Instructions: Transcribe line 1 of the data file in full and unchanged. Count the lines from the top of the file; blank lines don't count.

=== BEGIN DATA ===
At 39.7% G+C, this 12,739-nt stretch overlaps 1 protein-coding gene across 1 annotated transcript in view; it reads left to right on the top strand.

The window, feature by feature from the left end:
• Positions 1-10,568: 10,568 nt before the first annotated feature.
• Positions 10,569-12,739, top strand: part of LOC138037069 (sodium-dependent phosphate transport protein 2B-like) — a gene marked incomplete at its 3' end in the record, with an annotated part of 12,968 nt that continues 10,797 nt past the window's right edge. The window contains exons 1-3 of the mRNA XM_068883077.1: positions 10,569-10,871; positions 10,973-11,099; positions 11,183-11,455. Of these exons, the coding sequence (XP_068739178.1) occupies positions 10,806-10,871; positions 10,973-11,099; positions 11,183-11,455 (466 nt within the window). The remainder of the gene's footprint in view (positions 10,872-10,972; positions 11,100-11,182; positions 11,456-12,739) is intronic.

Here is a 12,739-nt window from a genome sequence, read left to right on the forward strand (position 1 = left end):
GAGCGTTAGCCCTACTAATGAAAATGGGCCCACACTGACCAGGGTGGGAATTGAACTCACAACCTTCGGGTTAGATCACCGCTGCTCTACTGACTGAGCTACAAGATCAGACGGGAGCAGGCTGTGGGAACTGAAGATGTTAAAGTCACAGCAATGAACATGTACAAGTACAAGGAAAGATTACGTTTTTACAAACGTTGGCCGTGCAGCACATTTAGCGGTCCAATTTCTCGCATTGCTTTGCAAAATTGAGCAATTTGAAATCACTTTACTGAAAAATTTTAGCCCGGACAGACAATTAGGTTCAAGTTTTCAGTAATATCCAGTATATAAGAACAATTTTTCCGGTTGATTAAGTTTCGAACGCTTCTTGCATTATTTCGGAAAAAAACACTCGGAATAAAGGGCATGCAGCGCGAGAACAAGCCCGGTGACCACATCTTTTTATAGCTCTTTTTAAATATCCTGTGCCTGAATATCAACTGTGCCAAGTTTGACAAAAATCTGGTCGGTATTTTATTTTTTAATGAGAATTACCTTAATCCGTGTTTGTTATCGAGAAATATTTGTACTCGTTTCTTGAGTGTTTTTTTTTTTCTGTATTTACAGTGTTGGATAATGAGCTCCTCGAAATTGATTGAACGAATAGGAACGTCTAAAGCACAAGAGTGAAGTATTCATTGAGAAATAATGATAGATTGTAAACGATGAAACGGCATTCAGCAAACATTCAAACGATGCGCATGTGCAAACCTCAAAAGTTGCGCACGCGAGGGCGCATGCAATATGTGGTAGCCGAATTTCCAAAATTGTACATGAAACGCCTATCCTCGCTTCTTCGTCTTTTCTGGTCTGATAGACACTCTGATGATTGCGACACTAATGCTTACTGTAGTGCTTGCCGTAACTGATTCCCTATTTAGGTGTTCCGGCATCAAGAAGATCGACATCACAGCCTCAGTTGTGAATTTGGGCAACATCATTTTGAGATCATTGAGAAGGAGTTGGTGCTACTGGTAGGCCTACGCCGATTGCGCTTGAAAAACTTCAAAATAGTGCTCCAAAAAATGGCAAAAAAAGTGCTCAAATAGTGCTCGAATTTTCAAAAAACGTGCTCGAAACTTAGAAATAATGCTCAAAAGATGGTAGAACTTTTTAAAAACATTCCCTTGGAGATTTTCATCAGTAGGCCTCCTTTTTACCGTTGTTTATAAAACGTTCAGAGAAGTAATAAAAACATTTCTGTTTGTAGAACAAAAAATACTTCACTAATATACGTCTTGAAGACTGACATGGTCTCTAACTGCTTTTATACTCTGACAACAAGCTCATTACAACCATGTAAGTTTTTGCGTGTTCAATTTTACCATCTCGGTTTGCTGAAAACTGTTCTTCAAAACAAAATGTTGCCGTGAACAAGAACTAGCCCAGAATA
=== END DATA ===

At 39.7% G+C, this 12,739-nt stretch overlaps 1 protein-coding gene across 1 annotated transcript in view; it reads left to right on the top strand.